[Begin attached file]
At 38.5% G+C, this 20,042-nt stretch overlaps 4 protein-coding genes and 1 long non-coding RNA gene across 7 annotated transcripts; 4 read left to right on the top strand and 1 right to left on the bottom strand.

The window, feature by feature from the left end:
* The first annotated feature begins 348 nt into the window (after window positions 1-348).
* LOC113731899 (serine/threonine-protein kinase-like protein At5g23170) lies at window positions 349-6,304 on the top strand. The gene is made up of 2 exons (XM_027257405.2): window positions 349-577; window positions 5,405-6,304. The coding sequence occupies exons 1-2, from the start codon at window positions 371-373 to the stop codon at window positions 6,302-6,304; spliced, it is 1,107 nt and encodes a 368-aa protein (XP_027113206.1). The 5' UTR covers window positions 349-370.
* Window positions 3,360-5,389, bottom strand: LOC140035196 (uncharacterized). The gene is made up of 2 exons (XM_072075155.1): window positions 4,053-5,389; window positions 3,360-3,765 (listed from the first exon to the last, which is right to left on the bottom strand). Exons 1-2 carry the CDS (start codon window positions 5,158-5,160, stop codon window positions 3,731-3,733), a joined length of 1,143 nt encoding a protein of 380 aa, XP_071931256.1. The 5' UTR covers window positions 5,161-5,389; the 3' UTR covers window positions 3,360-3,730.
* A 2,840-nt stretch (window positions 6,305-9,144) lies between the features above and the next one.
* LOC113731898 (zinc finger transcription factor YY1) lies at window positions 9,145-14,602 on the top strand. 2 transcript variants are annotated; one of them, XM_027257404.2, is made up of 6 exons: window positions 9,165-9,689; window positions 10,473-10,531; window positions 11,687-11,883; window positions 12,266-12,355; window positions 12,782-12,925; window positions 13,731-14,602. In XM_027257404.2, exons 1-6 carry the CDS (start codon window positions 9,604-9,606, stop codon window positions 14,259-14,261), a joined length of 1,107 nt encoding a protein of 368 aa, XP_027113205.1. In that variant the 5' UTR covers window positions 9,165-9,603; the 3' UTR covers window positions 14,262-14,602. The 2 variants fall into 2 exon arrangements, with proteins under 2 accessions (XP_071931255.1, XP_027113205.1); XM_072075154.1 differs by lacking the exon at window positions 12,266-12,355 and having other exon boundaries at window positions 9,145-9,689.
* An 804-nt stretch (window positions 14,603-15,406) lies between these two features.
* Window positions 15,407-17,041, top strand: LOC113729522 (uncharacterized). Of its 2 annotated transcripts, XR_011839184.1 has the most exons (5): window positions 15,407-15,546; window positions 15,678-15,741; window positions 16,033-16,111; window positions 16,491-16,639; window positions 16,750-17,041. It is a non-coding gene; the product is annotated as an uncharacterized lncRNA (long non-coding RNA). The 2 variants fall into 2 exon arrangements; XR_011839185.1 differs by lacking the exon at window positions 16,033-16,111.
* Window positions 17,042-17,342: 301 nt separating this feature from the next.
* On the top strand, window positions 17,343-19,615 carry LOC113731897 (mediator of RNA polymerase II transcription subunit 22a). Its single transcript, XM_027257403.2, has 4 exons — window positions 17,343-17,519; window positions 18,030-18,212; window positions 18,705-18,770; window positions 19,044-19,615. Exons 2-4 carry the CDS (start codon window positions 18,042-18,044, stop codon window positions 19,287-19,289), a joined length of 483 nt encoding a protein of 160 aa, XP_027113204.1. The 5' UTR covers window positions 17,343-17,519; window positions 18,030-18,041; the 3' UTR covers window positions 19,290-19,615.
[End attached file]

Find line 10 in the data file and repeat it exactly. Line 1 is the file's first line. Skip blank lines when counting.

* Window positions 17,042-17,342: 301 nt separating this feature from the next.